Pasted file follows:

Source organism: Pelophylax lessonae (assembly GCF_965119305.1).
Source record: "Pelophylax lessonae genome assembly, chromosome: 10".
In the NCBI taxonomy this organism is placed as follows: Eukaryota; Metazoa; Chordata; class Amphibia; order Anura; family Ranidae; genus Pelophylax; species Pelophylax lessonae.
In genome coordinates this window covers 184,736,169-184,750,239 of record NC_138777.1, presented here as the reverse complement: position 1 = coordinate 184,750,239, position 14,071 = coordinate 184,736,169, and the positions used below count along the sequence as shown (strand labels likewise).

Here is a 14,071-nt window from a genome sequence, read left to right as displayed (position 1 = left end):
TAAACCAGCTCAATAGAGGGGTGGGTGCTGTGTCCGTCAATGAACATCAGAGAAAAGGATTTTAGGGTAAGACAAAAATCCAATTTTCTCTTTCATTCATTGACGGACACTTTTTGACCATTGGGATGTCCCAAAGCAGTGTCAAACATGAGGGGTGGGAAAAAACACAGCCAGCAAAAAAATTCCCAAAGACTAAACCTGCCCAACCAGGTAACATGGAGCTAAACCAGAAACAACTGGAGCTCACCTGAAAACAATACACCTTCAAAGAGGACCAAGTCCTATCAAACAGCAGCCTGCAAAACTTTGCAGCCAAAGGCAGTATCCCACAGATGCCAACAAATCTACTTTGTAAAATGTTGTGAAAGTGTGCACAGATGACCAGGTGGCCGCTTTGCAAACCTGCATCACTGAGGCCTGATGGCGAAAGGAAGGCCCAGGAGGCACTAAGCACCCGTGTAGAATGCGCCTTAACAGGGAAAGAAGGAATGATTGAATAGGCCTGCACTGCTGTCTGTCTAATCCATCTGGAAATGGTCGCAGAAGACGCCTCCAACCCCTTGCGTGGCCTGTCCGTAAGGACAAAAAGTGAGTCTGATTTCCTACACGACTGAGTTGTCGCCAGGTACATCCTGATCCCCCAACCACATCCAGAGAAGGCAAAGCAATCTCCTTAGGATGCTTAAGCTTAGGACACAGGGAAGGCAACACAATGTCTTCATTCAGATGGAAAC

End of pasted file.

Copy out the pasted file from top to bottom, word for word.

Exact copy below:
Source organism: Pelophylax lessonae (assembly GCF_965119305.1).
Source record: "Pelophylax lessonae genome assembly, chromosome: 10".
In the NCBI taxonomy this organism is placed as follows: Eukaryota; Metazoa; Chordata; class Amphibia; order Anura; family Ranidae; genus Pelophylax; species Pelophylax lessonae.
In genome coordinates this window covers 184,736,169-184,750,239 of record NC_138777.1, presented here as the reverse complement: position 1 = coordinate 184,750,239, position 14,071 = coordinate 184,736,169, and the positions used below count along the sequence as shown (strand labels likewise).

Here is a 14,071-nt window from a genome sequence, read left to right as displayed (position 1 = left end):
TAAACCAGCTCAATAGAGGGGTGGGTGCTGTGTCCGTCAATGAACATCAGAGAAAAGGATTTTAGGGTAAGACAAAAATCCAATTTTCTCTTTCATTCATTGACGGACACTTTTTGACCATTGGGATGTCCCAAAGCAGTGTCAAACATGAGGGGTGGGAAAAAACACAGCCAGCAAAAAAATTCCCAAAGACTAAACCTGCCCAACCAGGTAACATGGAGCTAAACCAGAAACAACTGGAGCTCACCTGAAAACAATACACCTTCAAAGAGGACCAAGTCCTATCAAACAGCAGCCTGCAAAACTTTGCAGCCAAAGGCAGTATCCCACAGATGCCAACAAATCTACTTTGTAAAATGTTGTGAAAGTGTGCACAGATGACCAGGTGGCCGCTTTGCAAACCTGCATCACTGAGGCCTGATGGCGAAAGGAAGGCCCAGGAGGCACTAAGCACCCGTGTAGAATGCGCCTTAACAGGGAAAGAAGGAATGATTGAATAGGCCTGCACTGCTGTCTGTCTAATCCATCTGGAAATGGTCGCAGAAGACGCCTCCAACCCCTTGCGTGGCCTGTCCGTAAGGACAAAAAGTGAGTCTGATTTCCTACACGACTGAGTTGTCGCCAGGTACATCCTGATCCCCCAACCACATCCAGAGAAGGCAAAGCAATCTCCTTAGGATGCTTAAGCTTAGGACACAGGGAAGGCAACACAATGTCTTCATTCAGATGGAAAC